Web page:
It’s often said that in Israel, one of the most successfully innovative countries in the world, any discussion contains twice as many opinions as there are participants. And this is not just standing on opposite sides of a fence shouting slogans at each other, but full-blooded face-to-face engagement. After which you’re still friends. Conversely, the ubiquitous Australian upward inflection at the end of any sentence that might stray too far from the group’s views tells us that we can barely manage a creatively useful discourse with more than one and a half different opinions.

Fortunately, in my experience, almost every large institution is full of subterranean innovation – by workers and lower middle managers subverting and by-passing what they see as inefficient and unnecessary strictures from above. Maybe this is where we can find the clues to what is needed to make Australia a truly innovative society?

Graham Thorburn
After graduating as an electronic engineer, Graham Thorburn moved into the arts, where he has had a typically peripatetic career ranging from acting (film, TV and theatre); directing and occasionally writing and producing (more than 70 hours of prime time TV); an academic; and a senior manager at Australia’s national Film and TV school AFTRS. He has a sideline editing novels.

0 Comments

  1. Max Thomas

    Max Thomas

    December 4, 2015 at 12:53 am

    Disagreeing to disagree

    Thank you Graham. I rise to 'debait' because it's a rare thing to so completely agree. There'll be plenty of reads but I expect few comments on your blog, perhaps for reasons you have so eloquently exposed. We do elevate our sports heroes to individual glory but then we expect them to deflect this to the team or at least somebody else. Woe-betide anyone who attempts to rise above this pretence at mediocrity. After more than 4 decades at the coalface, it became clear to to me that excellence must wear a disguise so as not to outshine the (insecure) exalted ones. I think the brilliant achievements of extraordinary Australians are due greater credit for having done so much against the drag of the cringe. As you say, innovation and creativity are certainly close relatives but to flourish, both require fertile ground. To successfully prepare that ground and plant the right seed, certain prerequisites have to be present. Compared to more self-reliant cousins, the Australian habit of bemoaning government, yet demanding ever more of it, surely reveals a child too much blessed. I'm looking forward to your next blog.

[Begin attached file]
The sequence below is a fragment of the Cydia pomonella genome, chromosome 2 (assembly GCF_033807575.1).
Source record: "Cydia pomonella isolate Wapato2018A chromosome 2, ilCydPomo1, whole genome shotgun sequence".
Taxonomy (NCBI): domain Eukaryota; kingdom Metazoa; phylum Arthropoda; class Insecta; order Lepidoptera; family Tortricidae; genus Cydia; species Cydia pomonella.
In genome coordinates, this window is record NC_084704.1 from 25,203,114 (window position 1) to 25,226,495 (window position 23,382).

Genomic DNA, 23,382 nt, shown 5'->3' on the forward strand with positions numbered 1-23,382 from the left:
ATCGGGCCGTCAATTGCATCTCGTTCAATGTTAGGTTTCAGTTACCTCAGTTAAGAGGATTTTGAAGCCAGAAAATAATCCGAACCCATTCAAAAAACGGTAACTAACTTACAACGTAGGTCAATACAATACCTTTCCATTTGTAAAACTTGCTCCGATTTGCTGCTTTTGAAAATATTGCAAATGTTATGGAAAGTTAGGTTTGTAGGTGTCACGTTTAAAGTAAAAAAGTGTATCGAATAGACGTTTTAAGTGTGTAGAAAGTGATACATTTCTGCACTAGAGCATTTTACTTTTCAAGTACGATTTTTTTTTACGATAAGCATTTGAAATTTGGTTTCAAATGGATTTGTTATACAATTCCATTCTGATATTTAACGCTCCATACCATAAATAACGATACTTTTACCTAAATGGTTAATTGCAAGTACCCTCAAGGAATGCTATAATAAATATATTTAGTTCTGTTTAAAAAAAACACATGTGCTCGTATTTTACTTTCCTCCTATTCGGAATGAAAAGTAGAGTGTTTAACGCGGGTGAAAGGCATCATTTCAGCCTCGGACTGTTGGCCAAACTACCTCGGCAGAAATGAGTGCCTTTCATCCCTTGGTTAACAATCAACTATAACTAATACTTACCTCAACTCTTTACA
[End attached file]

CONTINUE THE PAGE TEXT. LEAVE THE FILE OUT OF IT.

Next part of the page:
• Graham Thorburn

      Graham Thorburn

      December 9, 2015 at 5:11 am

      Next blog is up – one more to come

      And thanks for your comments. I had (perhaps foolishly) hoped to spark a conversation, if not a debate. As you pointed out, the lack of response perhaps proves my point. However, I am glad to see that there are some posts and some discussion that goes beyond the purely bureaucratic towards psychology and power relationships – otherwise the whole innovation thrust becomes another exercise setting up a bunch of rules and processes, so that people can validly claim that, having followed all the rules, no-one can be held responsible for lack of outcomes. As the script to Dangerous Liaisons put it – 'It is beyond my control.' Just before the tumbrels gathered up all the nobility.